By Daniel Rufiange , 2019-01-04
The electric vehicle segments are in full expansion mode, and if we listen to the promises and commitments being made by auto manufacturers, the trend will only quicken in the coming months and years.
That said, the transition is happening at different speeds in different markets. While some have embraced the technology wholeheartedly, others are more indifferent, and some are even mildly hostile.
And where does Canada sit on that spectrum? A new study published by GoCompare gives it a 13th place ranking out of the 30 countries that are members of the International Energy Agency (IEA) and that were included in the study.
At present there are 23,620 electric vehicles registered in Canada, which is fewer than are currently in use in countries like Norway, Sweden, Belgium, Netherlands and Switzerland – all of which have smaller populations than Canada.
The country most committed to electric mobility is Norway, and it’s not even close: in 2018, one third of vehicles sold in the Scandinavian country were electric or hybrid.
In absolute numbers, China is the unsurprising leader in the EV sweepstakes, with 1,227,770 electric vehicles currently in use. The United States follows with 762,060, while Japan sits third with 205,350 EVs. Norway follows in fourth place for the total number of electric vehicles with 176,310.
Where Norway’s totals are truly astounding, is when they are given as a ratio in relation to its population. In a country with 5.2 million inhabitants, one in 30 owns an electric car. Compare that to Canada, which counts only one car per 1,554 citizens, and you see how truly far ahead Norway is.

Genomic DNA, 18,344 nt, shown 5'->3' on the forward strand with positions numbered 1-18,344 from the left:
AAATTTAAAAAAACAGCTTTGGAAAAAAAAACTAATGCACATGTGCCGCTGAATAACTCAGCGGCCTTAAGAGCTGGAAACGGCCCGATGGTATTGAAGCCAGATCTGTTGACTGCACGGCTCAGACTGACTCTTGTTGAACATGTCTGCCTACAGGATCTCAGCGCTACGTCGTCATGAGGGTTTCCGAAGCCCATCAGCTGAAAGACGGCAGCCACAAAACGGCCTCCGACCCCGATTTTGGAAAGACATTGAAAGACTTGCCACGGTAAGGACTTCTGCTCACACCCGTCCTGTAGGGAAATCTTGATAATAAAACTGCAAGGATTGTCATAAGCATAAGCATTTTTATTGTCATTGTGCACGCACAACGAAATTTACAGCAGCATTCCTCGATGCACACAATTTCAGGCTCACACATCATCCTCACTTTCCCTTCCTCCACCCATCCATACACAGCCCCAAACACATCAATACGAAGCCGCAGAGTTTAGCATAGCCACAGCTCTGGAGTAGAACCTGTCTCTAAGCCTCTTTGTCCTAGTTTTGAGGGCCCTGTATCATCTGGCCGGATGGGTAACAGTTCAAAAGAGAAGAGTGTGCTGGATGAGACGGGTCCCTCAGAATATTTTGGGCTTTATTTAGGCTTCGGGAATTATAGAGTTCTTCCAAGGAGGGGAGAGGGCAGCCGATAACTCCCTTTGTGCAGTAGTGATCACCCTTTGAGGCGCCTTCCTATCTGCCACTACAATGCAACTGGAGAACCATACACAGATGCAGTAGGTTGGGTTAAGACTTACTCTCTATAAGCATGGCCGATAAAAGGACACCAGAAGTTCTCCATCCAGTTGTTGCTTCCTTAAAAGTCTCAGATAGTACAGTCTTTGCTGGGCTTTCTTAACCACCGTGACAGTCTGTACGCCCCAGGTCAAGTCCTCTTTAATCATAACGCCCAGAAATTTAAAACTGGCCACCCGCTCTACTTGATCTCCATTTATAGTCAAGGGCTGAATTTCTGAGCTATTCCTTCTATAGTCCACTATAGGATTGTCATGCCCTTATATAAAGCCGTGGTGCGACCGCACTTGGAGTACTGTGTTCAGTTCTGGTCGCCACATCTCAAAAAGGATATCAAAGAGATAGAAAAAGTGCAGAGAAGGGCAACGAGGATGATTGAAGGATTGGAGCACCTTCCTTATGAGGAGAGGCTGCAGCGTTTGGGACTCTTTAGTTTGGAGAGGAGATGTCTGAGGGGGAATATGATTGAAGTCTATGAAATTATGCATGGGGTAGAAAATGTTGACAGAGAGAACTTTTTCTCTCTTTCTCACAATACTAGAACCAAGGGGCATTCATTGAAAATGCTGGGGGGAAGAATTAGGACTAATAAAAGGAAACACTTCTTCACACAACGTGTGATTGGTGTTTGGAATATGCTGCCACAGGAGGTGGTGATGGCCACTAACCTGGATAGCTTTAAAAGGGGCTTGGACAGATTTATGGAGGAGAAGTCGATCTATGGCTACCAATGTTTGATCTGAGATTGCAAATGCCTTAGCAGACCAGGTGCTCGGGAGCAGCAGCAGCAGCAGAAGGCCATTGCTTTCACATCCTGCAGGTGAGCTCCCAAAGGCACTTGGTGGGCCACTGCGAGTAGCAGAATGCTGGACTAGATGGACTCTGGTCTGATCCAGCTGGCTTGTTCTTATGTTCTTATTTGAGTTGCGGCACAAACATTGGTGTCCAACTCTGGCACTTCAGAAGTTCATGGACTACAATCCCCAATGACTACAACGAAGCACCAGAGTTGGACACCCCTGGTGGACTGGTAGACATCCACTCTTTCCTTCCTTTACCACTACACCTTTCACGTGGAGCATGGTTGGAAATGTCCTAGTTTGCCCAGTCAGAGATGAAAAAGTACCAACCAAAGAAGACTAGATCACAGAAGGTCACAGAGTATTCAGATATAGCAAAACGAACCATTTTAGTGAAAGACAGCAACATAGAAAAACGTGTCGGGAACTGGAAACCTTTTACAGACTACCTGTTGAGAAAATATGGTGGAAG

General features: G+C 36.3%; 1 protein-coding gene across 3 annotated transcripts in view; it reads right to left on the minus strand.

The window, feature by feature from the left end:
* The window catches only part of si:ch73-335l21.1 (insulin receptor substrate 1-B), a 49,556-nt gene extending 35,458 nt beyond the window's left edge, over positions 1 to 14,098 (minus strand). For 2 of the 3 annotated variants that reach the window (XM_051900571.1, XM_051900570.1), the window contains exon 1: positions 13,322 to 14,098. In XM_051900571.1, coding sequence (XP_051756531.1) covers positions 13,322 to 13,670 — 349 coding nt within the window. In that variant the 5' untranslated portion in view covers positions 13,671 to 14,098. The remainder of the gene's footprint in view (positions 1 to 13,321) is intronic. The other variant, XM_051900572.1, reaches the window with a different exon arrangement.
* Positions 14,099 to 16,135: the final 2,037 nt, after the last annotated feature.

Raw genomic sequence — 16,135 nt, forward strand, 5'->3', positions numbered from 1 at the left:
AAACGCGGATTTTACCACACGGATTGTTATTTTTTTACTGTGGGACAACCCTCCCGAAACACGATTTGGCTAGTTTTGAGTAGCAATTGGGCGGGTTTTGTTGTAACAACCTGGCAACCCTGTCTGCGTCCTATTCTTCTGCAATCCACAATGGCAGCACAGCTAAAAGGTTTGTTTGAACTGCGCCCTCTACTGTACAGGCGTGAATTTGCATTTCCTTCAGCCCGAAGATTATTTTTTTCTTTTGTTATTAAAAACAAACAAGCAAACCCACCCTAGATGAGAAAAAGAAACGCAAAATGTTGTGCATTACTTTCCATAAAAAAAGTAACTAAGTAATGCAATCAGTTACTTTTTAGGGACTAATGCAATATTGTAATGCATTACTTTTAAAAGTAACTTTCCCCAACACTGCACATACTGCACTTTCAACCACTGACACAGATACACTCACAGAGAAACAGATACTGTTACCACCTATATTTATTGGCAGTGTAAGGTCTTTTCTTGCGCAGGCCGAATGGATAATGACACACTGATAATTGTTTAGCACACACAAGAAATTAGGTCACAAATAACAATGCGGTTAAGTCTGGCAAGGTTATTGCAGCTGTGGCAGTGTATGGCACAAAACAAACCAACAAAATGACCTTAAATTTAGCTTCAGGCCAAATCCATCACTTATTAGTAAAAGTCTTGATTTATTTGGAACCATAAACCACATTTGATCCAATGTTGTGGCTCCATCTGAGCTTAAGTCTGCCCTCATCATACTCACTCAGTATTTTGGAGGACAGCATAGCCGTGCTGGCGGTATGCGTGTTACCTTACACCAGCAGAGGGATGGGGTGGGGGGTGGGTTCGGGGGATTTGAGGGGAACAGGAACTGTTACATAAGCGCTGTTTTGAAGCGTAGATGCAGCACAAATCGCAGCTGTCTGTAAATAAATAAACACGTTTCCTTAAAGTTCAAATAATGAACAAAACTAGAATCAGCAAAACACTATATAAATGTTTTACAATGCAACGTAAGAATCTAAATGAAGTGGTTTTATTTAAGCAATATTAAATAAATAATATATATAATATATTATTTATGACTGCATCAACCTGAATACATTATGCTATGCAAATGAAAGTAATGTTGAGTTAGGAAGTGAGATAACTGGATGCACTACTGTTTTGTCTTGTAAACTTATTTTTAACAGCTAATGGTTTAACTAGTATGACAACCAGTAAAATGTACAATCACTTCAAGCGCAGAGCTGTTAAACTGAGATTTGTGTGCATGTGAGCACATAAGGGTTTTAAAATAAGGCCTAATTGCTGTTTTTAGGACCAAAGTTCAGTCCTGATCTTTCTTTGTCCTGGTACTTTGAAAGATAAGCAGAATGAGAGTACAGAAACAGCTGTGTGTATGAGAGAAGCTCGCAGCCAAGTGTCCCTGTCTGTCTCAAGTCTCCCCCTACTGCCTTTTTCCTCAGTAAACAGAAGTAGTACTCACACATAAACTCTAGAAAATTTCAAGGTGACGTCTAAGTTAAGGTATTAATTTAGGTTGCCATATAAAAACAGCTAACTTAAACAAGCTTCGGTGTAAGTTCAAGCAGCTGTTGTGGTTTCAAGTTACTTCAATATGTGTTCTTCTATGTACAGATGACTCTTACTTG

Another revealing part of the GoCompare study looks at the proportion of charging stations in relation to the number of gasoline filling stations. In Canada that percentage sits at 28%, and while that seems pretty impressive it looks less so when you compare that to Norway’s EV charging station-to-gasoline filling station percentage, which is 87%.
GoCompare’s study is timely and its numbers speak for themselves. At the same time, some caution is in order when it comes to drawing certain conclusions from them. For example, the study points the finger at Canada for having a very low percentage of EV charging stations per square km. But this is a little misleading, since it doesn’t take into account the fact that about 90% of the Canadian population lives in a thin strip of the country close to the U.S. border. The percentage of charging stations per square km might be very low for the country as a whole, but that doesn’t mean that Canadian EV owners are not well-served by charging stations in the regions where most of them live.
As always when it comes to numbers and stats, careful analysis is in order. But studies like this do confirm that much work needs to be done before electric vehicles become the go-to choice for the majority of Canadian consumers.